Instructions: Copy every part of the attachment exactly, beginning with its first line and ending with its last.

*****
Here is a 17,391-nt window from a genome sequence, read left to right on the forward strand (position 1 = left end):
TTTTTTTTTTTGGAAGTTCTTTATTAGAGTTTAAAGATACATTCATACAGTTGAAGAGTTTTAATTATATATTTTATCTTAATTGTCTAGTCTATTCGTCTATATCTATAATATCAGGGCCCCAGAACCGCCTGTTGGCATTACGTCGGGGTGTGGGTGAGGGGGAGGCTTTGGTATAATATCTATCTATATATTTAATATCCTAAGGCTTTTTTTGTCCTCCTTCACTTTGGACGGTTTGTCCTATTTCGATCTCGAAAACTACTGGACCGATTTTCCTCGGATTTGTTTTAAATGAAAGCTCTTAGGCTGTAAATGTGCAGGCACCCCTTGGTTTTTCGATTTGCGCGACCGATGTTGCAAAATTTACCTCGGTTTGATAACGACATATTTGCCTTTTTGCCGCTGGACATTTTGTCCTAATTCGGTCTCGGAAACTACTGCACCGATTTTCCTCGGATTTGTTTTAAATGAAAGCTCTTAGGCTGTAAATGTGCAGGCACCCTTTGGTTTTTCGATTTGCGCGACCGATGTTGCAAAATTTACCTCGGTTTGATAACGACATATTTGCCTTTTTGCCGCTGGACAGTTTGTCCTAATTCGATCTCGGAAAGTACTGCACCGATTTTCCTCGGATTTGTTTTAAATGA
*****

Here is a 17,391-nt window from a genome sequence, read left to right on the forward strand (position 1 = left end):
TTTTTTTTTTTGGAAGTTCTTTATTAGAGTTTAAAGATACATTCATACAGTTGAAGAGTTTTAATTATATATTTTATCTTAATTGTCTAGTCTATTCGTCTATATCTATAATATCAGGGCCCCAGAACCGCCTGTTGGCATTACGTCGGGGTGTGGGTGAGGGGGAGGCTTTGGTATAATATCTATCTATATATTTAATATCCTAAGGCTTTTTTTGTCCTCCTTCACTTTGGACGGTTTGTCCTATTTCGATCTCGAAAACTACTGGACCGATTTTCCTCGGATTTGTTTTAAATGAAAGCTCTTAGGCTGTAAATGTGCAGGCACCCCTTGGTTTTTCGATTTGCGCGACCGATGTTGCAAAATTTACCTCGGTTTGATAACGACATATTTGCCTTTTTGCCGCTGGACATTTTGTCCTAATTCGGTCTCGGAAACTACTGCACCGATTTTCCTCGGATTTGTTTTAAATGAAAGCTCTTAGGCTGTAAATGTGCAGGCACCCTTTGGTTTTTCGATTTGCGCGACCGATGTTGCAAAATTTACCTCGGTTTGATAACGACATATTTGCCTTTTTGCCGCTGGACAGTTTGTCCTAATTCGATCTCGGAAAGTACTGCACCGATTTTCCTCGGATTTGTTTTAAATGA